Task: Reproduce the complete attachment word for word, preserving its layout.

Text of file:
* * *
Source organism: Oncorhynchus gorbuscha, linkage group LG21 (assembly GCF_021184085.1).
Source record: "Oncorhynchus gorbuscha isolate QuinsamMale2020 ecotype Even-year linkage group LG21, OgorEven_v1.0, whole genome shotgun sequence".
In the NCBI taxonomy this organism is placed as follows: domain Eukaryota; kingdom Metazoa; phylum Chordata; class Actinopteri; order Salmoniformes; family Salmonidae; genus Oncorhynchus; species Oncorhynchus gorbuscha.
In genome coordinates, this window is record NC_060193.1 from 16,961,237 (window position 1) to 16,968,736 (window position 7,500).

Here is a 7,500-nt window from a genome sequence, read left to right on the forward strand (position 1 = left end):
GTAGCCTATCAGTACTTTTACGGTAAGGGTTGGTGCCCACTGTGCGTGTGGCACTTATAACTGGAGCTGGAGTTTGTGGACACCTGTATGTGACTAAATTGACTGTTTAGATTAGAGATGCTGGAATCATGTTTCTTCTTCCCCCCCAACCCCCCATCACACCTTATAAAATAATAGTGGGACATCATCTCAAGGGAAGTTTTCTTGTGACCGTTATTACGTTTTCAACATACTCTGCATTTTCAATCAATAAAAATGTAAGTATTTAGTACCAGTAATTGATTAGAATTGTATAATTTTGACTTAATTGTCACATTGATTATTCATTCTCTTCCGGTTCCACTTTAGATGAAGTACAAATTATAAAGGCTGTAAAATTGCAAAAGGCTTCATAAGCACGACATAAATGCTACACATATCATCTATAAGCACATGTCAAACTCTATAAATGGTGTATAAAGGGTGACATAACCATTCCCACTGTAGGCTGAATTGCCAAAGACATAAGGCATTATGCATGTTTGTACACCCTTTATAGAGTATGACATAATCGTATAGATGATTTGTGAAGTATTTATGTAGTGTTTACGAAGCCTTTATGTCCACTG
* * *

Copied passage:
Source organism: Oncorhynchus gorbuscha, linkage group LG21 (assembly GCF_021184085.1).
Source record: "Oncorhynchus gorbuscha isolate QuinsamMale2020 ecotype Even-year linkage group LG21, OgorEven_v1.0, whole genome shotgun sequence".
In the NCBI taxonomy this organism is placed as follows: domain Eukaryota; kingdom Metazoa; phylum Chordata; class Actinopteri; order Salmoniformes; family Salmonidae; genus Oncorhynchus; species Oncorhynchus gorbuscha.
In genome coordinates, this window is record NC_060193.1 from 16,961,237 (window position 1) to 16,968,736 (window position 7,500).

Here is a 7,500-nt window from a genome sequence, read left to right on the forward strand (position 1 = left end):
GTAGCCTATCAGTACTTTTACGGTAAGGGTTGGTGCCCACTGTGCGTGTGGCACTTATAACTGGAGCTGGAGTTTGTGGACACCTGTATGTGACTAAATTGACTGTTTAGATTAGAGATGCTGGAATCATGTTTCTTCTTCCCCCCCAACCCCCCATCACACCTTATAAAATAATAGTGGGACATCATCTCAAGGGAAGTTTTCTTGTGACCGTTATTACGTTTTCAACATACTCTGCATTTTCAATCAATAAAAATGTAAGTATTTAGTACCAGTAATTGATTAGAATTGTATAATTTTGACTTAATTGTCACATTGATTATTCATTCTCTTCCGGTTCCACTTTAGATGAAGTACAAATTATAAAGGCTGTAAAATTGCAAAAGGCTTCATAAGCACGACATAAATGCTACACATATCATCTATAAGCACATGTCAAACTCTATAAATGGTGTATAAAGGGTGACATAACCATTCCCACTGTAGGCTGAATTGCCAAAGACATAAGGCATTATGCATGTTTGTACACCCTTTATAGAGTATGACATAATCGTATAGATGATTTGTGAAGTATTTATGTAGTGTTTACGAAGCCTTTATGTCCACTG